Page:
Academic journal article Contemporary Economic Policy

Welfare Loss of Wetlands Disintegration: A Louisiana Study

Academic journal article Contemporary Economic Policy

Welfare Loss of Wetlands Disintegration: A Louisiana Study

Article excerpt

I. INTRODUCTION

Estimated current Louisiana wetlands total between 2.9 (Alexander et al., 1986) and 3.1 million acres (Titus et al., 1991). They represent between 31 percent and 37 percent of U.S. coastal vegetated wetlands (Titus et al., 1991). Louisiana has lost roughly 30 percent of its coastal wetlands since the turn of the century, with loss rates averaging approximately 35 square miles per year (U.S. Department of Interior, 1994). Natural sources of these losses include subsidence, erosion, and sea level rise. More directly human sources include canal dredging and channelization, urban and industrial development, agricultural drainage, and below ground fluid withdrawal (Turner, 1990). Wetlands scientists estimate that 69 percent of Louisiana wetlands have disappeared directly due to canal construction and that an additional 20 percent may have disappeared due to indirect hydrologic and vegetative impacts of that construction (Scaife et al., 1983).

The Louisiana Geological Survey has established Louisiana wetlands scenarios to the year 2083 based on existing wetlands loss .rates. Loss rates, measured in meters per year, are not uniform across the coast or within inland areas. Using area specific loss rates, figure 1 shows predicted wetland disappearance by 2083 in the absence of any remediation programs. Inward recession of wetlands will result in a net loss since land gradients and soils of the Pleistocene terraces place a northward limit on lands feasible for conversion to coastal wetlands. Expectations are that in the absence of remediation, roughly 80 percent of Louisiana coastal wetlands will be lost by 2083.

Several programs are now in place to reverse wetlands disintegration. State and federal regulatory programs are underway to terminate further disintegration. These programs include stringent and costly permitting requirements for developments that may degrade coastal wetlands. Furthermore, projects initiated under the Coastal Wetland Planning, Protection, and Restoration Act of 1990 (CWPPRA) are designed to eliminate further losses and to reverse past losses through a wide range of techniques such as water and sediment diversion, revegetation, and canal closure. Expenditures of $3 billion in projects over the next 20 years are expected to hold Louisiana coastal wetlands areas at current levels (Van Heerden, 1994).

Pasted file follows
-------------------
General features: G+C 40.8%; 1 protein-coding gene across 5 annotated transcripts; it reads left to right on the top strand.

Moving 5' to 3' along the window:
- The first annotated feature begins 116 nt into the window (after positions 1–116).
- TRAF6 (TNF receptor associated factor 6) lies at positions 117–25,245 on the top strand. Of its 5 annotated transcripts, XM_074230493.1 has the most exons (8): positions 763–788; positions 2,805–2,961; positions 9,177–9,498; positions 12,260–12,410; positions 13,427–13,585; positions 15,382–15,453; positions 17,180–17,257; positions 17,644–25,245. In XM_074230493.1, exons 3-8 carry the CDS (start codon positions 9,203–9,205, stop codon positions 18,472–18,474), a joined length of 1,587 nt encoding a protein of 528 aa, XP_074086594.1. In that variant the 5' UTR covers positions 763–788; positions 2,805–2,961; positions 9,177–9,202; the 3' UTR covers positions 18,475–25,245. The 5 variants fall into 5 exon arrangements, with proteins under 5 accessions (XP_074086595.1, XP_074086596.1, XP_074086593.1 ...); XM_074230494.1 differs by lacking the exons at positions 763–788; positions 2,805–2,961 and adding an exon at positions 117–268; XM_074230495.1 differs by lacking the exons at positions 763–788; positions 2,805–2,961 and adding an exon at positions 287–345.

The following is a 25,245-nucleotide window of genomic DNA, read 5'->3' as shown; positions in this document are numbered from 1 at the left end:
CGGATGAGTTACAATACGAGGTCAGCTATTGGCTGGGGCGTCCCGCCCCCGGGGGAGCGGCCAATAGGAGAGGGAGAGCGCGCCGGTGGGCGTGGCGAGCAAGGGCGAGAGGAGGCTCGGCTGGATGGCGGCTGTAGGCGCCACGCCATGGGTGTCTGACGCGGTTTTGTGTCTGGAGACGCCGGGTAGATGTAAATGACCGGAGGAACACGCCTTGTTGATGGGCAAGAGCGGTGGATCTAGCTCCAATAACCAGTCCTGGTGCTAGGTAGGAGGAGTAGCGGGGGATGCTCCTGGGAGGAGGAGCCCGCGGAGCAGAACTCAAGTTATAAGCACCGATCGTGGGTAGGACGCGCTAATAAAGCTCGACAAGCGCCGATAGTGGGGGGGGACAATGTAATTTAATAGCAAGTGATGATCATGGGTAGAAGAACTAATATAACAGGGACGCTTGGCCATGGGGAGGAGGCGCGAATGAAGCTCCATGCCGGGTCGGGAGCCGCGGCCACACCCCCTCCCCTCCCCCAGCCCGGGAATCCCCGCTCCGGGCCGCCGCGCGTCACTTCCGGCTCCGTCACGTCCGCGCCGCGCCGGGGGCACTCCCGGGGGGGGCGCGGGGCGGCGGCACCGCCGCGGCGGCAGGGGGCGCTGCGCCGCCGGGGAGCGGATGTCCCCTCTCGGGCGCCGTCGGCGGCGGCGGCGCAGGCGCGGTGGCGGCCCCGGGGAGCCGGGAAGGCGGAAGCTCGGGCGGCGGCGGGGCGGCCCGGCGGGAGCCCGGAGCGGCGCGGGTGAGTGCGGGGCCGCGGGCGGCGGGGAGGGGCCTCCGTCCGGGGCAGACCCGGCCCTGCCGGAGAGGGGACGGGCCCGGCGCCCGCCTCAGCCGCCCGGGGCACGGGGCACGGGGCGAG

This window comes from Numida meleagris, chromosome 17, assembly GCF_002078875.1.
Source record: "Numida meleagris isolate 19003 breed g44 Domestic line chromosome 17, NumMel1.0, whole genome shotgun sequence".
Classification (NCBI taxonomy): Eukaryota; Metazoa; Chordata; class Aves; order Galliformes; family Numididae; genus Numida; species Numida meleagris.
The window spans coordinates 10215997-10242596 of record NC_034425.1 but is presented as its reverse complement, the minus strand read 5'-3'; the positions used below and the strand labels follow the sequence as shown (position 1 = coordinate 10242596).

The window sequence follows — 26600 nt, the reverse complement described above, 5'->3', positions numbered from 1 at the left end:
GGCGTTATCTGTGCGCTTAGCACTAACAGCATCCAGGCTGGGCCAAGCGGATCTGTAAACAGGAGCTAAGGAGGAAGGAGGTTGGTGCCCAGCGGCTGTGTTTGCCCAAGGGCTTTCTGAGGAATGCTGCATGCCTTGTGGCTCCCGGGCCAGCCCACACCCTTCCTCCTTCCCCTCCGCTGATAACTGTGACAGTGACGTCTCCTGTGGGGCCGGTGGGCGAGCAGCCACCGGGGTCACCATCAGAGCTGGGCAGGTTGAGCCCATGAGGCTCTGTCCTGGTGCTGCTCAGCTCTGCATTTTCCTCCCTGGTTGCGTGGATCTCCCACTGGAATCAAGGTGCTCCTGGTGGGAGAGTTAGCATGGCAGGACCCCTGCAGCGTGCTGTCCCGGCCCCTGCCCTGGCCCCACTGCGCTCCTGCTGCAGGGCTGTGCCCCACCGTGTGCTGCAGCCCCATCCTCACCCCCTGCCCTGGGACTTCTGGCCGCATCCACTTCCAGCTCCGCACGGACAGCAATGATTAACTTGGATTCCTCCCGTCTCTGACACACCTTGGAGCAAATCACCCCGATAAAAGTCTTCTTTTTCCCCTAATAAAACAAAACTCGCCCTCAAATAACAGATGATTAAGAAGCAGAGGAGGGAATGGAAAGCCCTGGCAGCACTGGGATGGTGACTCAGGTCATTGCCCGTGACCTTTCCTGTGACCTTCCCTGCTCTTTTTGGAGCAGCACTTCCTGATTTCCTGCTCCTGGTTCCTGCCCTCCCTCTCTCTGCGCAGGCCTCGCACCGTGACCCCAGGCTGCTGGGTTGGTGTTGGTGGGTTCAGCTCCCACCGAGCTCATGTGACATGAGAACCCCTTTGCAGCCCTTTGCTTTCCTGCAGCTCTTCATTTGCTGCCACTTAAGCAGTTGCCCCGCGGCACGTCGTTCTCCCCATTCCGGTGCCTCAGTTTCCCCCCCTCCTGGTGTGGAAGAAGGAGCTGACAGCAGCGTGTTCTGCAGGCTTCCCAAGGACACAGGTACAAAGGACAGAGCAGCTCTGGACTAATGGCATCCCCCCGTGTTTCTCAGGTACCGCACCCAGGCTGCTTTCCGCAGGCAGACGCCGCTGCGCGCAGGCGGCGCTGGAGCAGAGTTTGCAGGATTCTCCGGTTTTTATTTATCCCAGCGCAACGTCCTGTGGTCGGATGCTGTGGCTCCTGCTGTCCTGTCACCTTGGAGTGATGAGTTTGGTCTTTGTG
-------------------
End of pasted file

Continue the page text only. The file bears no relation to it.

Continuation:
This study estimates the monetary value of welfare benefits from the entire suite of projects designed to stop further Louisiana coastal wetlands disintegration. The value of these projects, if successful, is the discounted value of benefits that would be lost under the projected loss scenario. The scientific community for some time has understood the multitude of socially valuable functions performed by coastal wetlands (Gosselink et al., 1974; Mitsch and Gosselink, 1993). Section II presents estimates of reasonably quantifiable wetlands loss values under the projected distintegration scenario. Section III summarizes the valuations.

II. EMPIRICAL VALUATION

One can divide the roles of ecosystem natural capital in economic production processes into two types, critical and substitute. In the case of wetlands, critical functions include habitat and nutrient sources, both of which are related to the energy fixing value of natural systems (Farber and Costanza, 1987). The loss of critical wetlands functions means that economic production processes dependent on those functions, such as commercial fishing or recreation, no longer will be possible or will require extremely costly substitutes. Substitute functions are economically useful activities that are more cheaply performed by wetlands than by human-engineered systems. These non-critical functions facilitate economic processes by providing substitutes for otherwise more costly inputs. In these cases, the value of the wetlands are the cost savings associated with their use rather than the alternatives. Examples include storm protection, water treatment, and aquifer recharge. …

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